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Don’t Be A Hipster Traveler | Travel True
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Don’t Be A Hipster Traveler

“I think a lot of the problems we’ve been experiencing come from the fact that no one embraces the miracle and amazement of the present. So many people—steampunks, fundamentalists, hippies, neocons, anti-immigration advocates—feel like there was a better time to live in. They think the present is degraded, faded, and drab. That our world has lost some sort of “spark” or “basic value system” that, if you so much as skim history, you’ll find was never there. Even during the time of the Greeks, there were masses of people lamenting the passing of some sort of “golden age.” But I’d never go back and live in any other time than teetering on tomorrow; this is the greatest time to be alive.”

– Patton Oswalt, via GQ

Just to drive that point home, and if you get nothing else from this article, teetering on tomorrow is the greatest time to be alive.

A few days ago in Hanoi, I was invited to meet up with some travelers who happened to be in the same town as me. Various accents all talking with each other about the trials and surprises of discovering a new culture as it happened. We shared tips, warnings, and hilarious stories about expectations crashing into reality. When everybody has a backstory and common purpose, we go out of our way to help each other out, because we are all teetering on tomorrow.

United together in new horizons

Amidst all of the friendly banter and support, one girl stood out like an ingrown hair. She kept trying to loudly pull people together for a trip, but wouldn’t listen to what anyone else suggested. There were some amazing events going on nearby, but she wanted to go somewhere far from everything that only really existed as an out of the way destination of what the country used to be like. “To see the real Vietnam,” she justified as people lost interest. She flagged down a waiter and repeatedly drilled him about how she could get a bus to somewhere that no bus ran, refusing to listen to his explanation. When she was told by multiple people she would need to get a taxi, she whined “but I want to take a bus!”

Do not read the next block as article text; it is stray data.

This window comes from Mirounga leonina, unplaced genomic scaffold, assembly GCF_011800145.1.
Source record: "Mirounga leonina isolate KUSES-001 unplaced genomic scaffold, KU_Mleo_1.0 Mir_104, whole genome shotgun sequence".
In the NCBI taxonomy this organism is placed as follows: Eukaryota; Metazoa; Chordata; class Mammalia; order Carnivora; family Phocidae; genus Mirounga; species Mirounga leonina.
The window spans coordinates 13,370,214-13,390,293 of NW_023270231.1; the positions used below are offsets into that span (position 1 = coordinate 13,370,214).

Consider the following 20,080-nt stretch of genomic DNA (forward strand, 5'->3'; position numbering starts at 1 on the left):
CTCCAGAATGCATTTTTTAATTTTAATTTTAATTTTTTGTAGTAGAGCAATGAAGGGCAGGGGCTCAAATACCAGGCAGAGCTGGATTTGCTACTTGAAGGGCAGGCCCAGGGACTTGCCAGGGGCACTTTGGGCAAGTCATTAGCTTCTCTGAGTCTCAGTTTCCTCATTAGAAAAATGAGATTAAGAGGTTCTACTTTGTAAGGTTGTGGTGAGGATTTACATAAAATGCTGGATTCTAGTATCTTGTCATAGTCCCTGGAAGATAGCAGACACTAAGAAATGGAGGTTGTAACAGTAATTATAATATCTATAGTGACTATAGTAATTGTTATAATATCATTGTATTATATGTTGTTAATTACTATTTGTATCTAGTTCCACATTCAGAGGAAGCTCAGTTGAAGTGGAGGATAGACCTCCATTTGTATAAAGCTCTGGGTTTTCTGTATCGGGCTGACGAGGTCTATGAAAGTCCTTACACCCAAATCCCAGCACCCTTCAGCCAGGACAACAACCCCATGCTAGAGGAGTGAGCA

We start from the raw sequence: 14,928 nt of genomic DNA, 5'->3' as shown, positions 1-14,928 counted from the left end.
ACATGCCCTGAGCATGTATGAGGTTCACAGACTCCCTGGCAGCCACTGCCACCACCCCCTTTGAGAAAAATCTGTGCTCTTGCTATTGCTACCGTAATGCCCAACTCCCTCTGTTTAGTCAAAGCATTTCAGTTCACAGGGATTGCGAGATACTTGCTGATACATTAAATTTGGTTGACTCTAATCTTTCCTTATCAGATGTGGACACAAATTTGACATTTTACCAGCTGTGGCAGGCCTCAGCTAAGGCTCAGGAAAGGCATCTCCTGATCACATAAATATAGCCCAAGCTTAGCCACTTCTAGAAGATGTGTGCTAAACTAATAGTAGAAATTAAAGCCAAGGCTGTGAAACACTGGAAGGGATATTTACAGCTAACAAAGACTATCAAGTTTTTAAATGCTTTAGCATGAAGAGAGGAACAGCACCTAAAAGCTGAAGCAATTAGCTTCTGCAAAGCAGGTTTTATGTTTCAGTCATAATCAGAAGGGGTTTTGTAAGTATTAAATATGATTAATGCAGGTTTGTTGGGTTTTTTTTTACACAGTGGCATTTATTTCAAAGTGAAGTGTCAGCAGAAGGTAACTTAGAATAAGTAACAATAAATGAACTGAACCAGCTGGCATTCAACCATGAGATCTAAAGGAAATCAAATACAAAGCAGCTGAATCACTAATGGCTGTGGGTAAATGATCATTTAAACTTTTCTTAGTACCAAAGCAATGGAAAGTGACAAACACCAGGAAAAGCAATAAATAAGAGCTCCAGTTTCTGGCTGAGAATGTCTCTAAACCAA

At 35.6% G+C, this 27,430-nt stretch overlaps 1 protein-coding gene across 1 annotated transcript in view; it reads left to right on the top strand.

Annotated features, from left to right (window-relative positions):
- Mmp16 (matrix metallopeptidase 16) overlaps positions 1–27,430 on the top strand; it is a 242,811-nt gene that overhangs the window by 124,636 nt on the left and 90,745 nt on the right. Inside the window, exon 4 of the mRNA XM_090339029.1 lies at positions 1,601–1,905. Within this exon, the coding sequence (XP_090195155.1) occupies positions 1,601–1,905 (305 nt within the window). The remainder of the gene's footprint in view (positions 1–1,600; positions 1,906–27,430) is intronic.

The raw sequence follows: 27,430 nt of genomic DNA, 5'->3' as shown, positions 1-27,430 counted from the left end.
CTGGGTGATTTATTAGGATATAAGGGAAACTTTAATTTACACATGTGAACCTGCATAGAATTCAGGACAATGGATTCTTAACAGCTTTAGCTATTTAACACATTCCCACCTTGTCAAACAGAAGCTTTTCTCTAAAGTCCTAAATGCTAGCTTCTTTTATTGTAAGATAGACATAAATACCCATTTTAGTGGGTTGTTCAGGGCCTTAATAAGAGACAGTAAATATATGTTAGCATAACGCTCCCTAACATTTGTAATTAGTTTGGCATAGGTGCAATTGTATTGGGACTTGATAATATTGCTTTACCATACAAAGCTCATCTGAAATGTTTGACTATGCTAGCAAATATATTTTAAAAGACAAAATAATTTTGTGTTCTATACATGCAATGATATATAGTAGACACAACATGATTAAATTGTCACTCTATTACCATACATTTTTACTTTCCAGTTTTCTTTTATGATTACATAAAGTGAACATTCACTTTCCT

Slowly people stopped trying to coordinate anything with her and left her to her own spiral of whining. We kept telling stories about amazing areas nearby and getting each other excited about places we were thinking about while she flipped through her book, occasionally interrupting everyone with a shrill non sequitur about how she wanted everyone to go with her to the place nobody cared about.

Unfortunately, she is far from isolated. I’ve seen an increasing trend of “hipster travel”. People who only want to travel to places nobody else has been, and say anything else isn’t really seeing the country. These are the people who, when they see another non-local somewhere say “this place is too touristy,” just like a hipster would say their favorite band had “sold out” once they finally started succeeding.

The concept that the 80% of the population that lives their lives inside cities isn’t “real” is ridiculous. Meet the people around you now. They are doing amazing things, following their dreams by building on the past that made them what they are to shape the future they will become. The world is ever changing, and while it’s great to see some of the historical aspects that make places amazing, there are some things you will only get to see right now.

Cities are alive and ever-changing. They have never been like this before, and they will never be like this again. Do you want to tell people you only saw the sights everyone else saw? Do you want to tell them you avoided every interesting person around you to have a “real” experience?

Jump in!

My personal philosophy about travel is that I do the same things I enjoy everywhere, I just switch up the location and the people to add depth and variety to my experience. I’ve often made the joke that I’m a metrosexual in the sense that I want to make love to large metropolitan areas. This isn’t for everyone. Some people hate the hectic bustle, but it fuels my desire to travel and see more. Regardless of why you travel, be true to your purpose for traveling.

There is no shortage of travel guides to introduce you to things you never would have known about. There are tools to discover the part of a city you want to see. There are websites where locals that would love to show you their city worldwide.

Dive deep into exactly what it is that you love, then push farther. Don’t ignore everyone on your path to find some mysterious truth. They live here. They’ve been down that road and have some great stories that will make your journey much more fun and fulfilling.

Don’t be a lone hipster traveler on the road to fake enlightenment. Be the person who shares the experience with everyone who wants to be a part. Always teeter on tomorrow, because today truly is the greatest time to be alive.

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